The lake was created by the damning of the Afon Hiraethllyn [afon means river in Welsh.] The area immediately around the river is known as The Dell and contains what is known as the wild garden, but the word wild should not  suggest untended,for managing it takes just as much effort as  managing the formal gardens does. You note that the abundant shrubs are not strangled by weeds, as they might be in a fully wild garden and that the infallible sign of a garden gone to the wild, briar [blackberry] is not present. Also note that while there is rhododendron in the garden, this aggressive intruder is not allowed to dominate, as it does in parts of the Snowdonia region. nor is the even more dangerous intruder, Japanese knotweed, allowed any presence at all. This is a well-managed garden that gives visitors a gentle taste of the wild, but does not allow the wild to overrule human horticultural wisdom and artifice.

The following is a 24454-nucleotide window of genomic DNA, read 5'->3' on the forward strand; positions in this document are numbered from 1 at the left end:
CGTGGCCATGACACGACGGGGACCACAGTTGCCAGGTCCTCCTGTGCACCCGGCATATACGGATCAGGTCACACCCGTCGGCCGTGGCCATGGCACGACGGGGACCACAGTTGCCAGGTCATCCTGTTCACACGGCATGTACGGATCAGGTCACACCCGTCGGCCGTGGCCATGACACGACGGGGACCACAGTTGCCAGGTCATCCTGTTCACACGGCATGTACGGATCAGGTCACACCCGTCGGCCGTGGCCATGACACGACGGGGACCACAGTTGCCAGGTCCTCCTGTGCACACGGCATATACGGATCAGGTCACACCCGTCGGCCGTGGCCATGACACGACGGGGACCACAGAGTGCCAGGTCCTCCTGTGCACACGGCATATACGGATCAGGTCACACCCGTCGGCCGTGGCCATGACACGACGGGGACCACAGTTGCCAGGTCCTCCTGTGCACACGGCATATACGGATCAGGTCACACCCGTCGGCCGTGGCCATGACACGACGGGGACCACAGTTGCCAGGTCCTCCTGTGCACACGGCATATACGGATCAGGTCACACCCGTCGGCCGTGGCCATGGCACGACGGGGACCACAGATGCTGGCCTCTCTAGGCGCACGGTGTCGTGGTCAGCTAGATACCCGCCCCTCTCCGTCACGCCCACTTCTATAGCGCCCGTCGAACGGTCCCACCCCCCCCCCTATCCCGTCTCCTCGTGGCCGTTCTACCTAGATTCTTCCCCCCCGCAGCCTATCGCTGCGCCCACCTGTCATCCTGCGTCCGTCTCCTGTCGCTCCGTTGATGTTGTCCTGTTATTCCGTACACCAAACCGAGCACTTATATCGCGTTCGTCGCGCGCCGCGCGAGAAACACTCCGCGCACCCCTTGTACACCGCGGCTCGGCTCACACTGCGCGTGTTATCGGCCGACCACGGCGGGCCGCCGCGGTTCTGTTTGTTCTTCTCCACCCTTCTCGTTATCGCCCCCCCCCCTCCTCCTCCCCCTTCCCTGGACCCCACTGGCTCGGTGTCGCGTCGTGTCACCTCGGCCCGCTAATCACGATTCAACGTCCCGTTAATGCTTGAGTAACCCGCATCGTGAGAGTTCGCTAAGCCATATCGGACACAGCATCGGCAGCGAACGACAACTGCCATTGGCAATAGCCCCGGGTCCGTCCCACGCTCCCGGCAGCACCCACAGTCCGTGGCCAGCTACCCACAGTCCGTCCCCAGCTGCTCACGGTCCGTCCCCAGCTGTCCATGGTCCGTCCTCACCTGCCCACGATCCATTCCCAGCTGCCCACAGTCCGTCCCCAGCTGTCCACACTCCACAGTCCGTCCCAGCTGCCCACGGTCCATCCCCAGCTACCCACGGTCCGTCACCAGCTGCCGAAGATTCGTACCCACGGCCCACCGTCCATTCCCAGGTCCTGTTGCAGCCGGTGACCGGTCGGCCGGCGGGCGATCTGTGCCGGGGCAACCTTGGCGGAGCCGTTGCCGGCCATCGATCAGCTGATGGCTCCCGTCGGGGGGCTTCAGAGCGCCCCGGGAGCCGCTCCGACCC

The path takes you down the slope and enables visitors to walk around the lake. In one of the pictures you see a well-constructed stone edifice that has withstood the ravages of time, built as it is from strong and enduring Welsh stone. This is the estate mill. It is now an unused building, but that is a temporary condition, for the National Trust knows that an edifice of that quality has a long life ahead of it and can be put to some use for visitors. Whether it will become a saw mill again, drawing its power from the mill pond as it once did, I know not, but hydro-power is the way of the future and I would love to see an old building working again. Ruins might be seen as legacy or heritage, but there is more joy in a working building than there is in a mournful ruin.